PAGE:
Washington Redskins general manager Scot McCloughan is going to pay for doubting Kirk Cousins’ value as the face of the franchise this past offseason.

Entering Thursday’s marquee showdown at Dallas, Cousins boasted the highest passer rating of any quarterback in his last 20 starts, per NFL Research.

Cousins went on to set a single-game franchise record for completions (41), passing for the second-most yards (449) in Thanksgiving history.

Since his “You like that!” breakout performance last October, Cousins has posted astonishing numbers, completing 70.1 percent of his passes at 8.4 yards per attempt for a 43:10 TD-to-INT ratio and a sterling 108.8 passer rating in 21 games.

Borrowing from Joe Flacco‘s 2012 blueprint, Cousins is ready to cash in his winning ticket after betting on himself in a make-or-break contract year.

NFL Network Insider Ian Rapoport spoke with three general managers¬†about the Redskins‘ QB conundrum this week. All three executives anticipate that Cousins’ next contract will be worth more than $20 million annually, placing him in exclusive company with the highest-paid players in the league.

McCloughan fully understood that he would be forced to pay a tax on Cousins’ long-term deal if his quarterback surpassed expectations this season. That’s exactly how it’s playing out, as Cousins is on pace for 5,149 yards while establishing team records for total yards per game (426.4), passing yards per game (314.8) and yards per play (6.5).

To McCloughan’s credit, he has assembled a competitive nucleus featuring Cousins, a stout offensive line, playmaking tight end Jordan Reed, emerging slot receiver Jamison Crowder, rookie power back Rob Kelley and 2016 first-round draft pick Josh Doctson.

As well as Washington has played the past two months, it’s easy to imagine Cousins leading the team to its first back-to-back postseason appearances since 1992.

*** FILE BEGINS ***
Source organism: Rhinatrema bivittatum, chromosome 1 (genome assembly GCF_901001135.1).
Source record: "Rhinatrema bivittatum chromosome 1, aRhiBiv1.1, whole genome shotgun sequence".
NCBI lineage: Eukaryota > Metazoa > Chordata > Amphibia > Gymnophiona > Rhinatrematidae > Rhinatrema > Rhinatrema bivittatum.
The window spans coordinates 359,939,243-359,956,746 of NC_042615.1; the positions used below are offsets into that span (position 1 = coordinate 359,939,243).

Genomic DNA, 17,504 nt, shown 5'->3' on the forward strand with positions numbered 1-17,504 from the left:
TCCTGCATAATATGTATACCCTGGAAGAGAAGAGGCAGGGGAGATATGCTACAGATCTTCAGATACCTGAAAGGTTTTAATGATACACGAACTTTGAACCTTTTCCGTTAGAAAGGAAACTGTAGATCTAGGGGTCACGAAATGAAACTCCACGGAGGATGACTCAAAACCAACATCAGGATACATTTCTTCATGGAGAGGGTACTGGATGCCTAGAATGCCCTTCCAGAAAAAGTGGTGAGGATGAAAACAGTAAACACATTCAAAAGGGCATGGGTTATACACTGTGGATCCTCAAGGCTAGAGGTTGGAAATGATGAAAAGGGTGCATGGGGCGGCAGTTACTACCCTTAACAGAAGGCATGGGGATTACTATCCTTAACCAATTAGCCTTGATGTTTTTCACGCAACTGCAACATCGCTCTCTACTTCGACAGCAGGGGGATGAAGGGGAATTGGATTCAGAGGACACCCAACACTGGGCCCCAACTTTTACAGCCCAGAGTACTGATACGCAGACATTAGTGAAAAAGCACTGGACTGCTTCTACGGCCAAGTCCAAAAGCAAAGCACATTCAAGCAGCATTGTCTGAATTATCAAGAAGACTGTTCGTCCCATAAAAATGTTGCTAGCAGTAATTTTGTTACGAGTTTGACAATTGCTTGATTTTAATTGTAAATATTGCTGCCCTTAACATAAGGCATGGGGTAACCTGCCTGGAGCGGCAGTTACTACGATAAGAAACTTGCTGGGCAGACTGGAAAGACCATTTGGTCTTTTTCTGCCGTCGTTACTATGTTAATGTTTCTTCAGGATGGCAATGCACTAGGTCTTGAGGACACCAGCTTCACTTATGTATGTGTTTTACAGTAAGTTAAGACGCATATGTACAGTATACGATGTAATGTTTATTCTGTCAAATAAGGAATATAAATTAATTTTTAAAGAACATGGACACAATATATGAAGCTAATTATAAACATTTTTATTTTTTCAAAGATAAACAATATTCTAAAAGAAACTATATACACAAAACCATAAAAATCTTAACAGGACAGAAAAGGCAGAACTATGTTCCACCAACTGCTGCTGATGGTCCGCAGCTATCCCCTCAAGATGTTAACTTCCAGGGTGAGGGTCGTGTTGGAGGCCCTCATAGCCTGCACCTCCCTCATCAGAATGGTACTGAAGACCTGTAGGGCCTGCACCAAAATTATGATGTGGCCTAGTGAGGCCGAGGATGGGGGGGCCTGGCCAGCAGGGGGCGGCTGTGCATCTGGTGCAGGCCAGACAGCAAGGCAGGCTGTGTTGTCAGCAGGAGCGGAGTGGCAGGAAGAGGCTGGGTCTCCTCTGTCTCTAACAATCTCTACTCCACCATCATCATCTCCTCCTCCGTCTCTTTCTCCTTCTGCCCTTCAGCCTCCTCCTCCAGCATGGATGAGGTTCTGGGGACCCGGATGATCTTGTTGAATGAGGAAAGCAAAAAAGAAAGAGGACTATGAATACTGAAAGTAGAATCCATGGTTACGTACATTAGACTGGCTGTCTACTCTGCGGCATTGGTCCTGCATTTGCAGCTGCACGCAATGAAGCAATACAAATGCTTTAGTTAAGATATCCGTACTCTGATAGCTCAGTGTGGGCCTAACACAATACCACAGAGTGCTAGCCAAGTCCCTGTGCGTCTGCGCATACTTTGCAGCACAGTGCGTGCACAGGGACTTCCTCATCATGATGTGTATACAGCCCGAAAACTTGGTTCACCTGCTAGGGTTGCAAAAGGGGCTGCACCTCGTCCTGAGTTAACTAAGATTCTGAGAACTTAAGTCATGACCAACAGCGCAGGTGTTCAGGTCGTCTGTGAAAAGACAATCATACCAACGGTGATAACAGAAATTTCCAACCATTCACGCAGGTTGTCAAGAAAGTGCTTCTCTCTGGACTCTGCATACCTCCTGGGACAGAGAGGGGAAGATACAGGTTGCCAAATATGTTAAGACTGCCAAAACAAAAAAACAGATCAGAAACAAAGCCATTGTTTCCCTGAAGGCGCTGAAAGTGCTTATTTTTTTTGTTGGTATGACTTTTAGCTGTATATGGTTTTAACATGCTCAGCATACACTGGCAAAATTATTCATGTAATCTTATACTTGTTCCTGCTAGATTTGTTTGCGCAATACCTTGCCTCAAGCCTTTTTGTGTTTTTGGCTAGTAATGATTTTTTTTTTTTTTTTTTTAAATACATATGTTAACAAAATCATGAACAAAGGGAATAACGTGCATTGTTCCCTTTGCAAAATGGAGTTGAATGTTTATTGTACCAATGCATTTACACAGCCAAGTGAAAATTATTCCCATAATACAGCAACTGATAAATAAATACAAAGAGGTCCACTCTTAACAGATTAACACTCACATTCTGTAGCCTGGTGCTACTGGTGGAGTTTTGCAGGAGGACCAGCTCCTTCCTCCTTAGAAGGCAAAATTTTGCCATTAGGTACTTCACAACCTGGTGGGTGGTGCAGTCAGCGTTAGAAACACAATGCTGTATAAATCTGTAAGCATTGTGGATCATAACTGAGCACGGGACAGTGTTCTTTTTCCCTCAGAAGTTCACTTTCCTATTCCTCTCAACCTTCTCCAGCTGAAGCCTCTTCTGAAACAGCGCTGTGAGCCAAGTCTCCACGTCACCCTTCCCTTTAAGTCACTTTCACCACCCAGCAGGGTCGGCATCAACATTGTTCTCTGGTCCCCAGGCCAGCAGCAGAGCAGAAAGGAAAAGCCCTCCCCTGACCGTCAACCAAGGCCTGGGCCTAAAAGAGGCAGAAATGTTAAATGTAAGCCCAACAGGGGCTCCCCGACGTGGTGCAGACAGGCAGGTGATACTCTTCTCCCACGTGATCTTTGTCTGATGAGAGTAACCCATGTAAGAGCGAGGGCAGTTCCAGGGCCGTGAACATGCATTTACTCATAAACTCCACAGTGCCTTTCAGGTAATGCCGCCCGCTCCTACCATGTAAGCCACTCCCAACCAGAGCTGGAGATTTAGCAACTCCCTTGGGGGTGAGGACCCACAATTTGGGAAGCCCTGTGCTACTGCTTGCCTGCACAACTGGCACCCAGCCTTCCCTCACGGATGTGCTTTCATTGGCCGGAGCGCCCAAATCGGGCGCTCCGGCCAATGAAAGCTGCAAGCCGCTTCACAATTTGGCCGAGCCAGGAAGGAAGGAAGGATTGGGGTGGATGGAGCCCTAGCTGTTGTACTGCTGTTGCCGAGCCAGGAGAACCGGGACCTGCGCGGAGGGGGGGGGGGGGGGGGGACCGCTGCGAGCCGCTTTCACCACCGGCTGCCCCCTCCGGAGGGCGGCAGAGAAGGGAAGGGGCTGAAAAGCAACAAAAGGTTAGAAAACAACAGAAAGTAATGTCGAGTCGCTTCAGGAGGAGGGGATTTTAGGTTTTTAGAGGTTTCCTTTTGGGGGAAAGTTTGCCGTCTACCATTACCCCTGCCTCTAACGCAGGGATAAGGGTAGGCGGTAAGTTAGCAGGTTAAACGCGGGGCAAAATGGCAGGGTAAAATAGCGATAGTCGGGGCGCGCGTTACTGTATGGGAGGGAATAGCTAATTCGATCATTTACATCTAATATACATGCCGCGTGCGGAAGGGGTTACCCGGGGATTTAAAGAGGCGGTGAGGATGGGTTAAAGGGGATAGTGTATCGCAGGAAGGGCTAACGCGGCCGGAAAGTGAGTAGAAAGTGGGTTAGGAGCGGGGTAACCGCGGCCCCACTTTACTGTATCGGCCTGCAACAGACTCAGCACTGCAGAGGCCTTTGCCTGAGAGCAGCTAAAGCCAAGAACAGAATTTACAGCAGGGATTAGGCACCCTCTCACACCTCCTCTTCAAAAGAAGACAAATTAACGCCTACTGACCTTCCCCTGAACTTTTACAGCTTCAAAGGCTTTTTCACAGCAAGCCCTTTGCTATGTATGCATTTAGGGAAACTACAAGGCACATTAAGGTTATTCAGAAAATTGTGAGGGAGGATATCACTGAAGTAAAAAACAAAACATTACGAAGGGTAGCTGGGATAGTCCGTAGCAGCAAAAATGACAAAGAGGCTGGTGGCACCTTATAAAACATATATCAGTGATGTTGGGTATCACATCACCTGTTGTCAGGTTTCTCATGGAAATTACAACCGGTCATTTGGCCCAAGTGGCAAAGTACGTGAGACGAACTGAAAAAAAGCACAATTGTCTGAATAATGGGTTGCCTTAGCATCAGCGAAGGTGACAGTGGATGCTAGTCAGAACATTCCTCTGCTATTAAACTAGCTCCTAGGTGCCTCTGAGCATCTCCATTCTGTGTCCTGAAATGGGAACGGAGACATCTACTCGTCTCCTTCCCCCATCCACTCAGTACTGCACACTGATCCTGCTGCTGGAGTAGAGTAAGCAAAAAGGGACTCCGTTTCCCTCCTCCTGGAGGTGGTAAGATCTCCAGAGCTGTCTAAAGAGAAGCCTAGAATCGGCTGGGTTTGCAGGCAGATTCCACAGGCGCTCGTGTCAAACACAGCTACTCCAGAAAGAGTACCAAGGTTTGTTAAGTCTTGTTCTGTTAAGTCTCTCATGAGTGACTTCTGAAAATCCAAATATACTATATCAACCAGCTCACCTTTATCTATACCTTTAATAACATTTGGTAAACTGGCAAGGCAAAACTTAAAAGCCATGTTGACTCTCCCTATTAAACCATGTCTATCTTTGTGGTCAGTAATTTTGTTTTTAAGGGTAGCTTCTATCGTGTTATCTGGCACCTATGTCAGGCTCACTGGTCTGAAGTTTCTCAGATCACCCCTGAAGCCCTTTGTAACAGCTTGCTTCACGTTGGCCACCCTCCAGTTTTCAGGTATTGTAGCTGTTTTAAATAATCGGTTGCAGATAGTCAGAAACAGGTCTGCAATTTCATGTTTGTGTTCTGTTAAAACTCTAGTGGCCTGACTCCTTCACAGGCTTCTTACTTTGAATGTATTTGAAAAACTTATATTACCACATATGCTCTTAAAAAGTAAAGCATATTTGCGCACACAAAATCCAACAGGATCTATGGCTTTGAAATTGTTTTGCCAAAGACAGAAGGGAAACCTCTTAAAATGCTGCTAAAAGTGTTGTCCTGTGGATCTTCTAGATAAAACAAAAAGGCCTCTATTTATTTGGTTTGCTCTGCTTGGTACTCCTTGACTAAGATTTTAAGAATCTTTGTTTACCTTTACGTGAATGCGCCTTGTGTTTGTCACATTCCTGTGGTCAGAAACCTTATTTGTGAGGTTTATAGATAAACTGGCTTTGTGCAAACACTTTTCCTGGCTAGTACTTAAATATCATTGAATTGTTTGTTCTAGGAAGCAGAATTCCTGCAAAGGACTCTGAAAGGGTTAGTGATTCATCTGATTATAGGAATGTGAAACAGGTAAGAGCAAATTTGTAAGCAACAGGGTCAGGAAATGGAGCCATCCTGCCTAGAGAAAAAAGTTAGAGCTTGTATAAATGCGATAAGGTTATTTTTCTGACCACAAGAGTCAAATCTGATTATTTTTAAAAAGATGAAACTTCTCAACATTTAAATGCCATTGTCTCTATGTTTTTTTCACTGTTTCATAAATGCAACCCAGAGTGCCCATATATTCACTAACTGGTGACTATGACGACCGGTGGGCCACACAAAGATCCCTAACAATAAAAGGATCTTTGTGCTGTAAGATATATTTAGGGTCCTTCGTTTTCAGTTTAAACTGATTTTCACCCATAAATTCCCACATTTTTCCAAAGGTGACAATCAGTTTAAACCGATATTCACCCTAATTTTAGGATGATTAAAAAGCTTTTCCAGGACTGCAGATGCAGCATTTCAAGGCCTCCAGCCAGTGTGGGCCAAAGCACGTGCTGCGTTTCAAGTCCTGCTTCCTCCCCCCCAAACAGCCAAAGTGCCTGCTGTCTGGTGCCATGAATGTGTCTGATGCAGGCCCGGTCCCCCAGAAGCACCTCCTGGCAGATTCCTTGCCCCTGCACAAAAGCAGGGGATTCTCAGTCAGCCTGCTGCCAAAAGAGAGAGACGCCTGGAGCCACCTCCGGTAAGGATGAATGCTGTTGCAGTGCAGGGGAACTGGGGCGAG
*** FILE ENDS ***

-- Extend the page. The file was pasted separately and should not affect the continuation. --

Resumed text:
Whether Cousins pulls off that feat or not, the starting point for contract negotiations, per Rapoport, will be the $23.94 million that it would cost the Redskins to apply the franchise tag for the second straight offseason. If McCloughan balks at that annual rate, Cousins’ camp will point to the ample salary-cap space of quarterback-needy organizations such as the Browns, Jets and Bears.

While it’s fair to wonder if Cousins is capable of repeating his success under a different coach with lesser surrounding talent, the game film has shown tangible strides over the past month.

“Ever since the bye, to me, he’s done two things better than he did before the bye,” NFL Network analyst Charley Casserly explained on Friday’s edition of Up to the Minute Live. “Number one, he’s reading things out completely. Sometimes he wouldn’t finish the read. Now he’s doing that. Now he’s getting bigger plays, bigger chunks. He’s playing with more confidence because of that.

“The other thing is, there were plays at end of games he didn’t quite make to finish it. The big-time throws he should be able to make if he’s going to be a big-time money guy. He’s making those plays right now.”

Even as he was posting scintillating numbers to close out last season, questions remained about Cousins’ arm strength and willingness to attack downfield. His performance of late has quieted those concerns.

“You saw a big-time quarterback,” one Redskins staffer told The MMQB after Cousins battled a fierce wind in Week 11. “The arm talent is obviously special, looking at the way he was able to throw in those elements.”

If McCloughan is reluctant to meet Cousins’ exorbitant asking price, he should be prepared to receive pushback from a head coach with an offensive system tailored to his quarterback’s strengths.

“Being an accomplished quarterback in the National Football League is a heck of a thing, and there aren’t many of them,” Jay Gruden said last summer. “And if you get one, you better hang on to him, because they don’t grow on trees.”

The next five weeks will go a long way toward answering the most important question of Cousins’ life: How does his general manager like him now?


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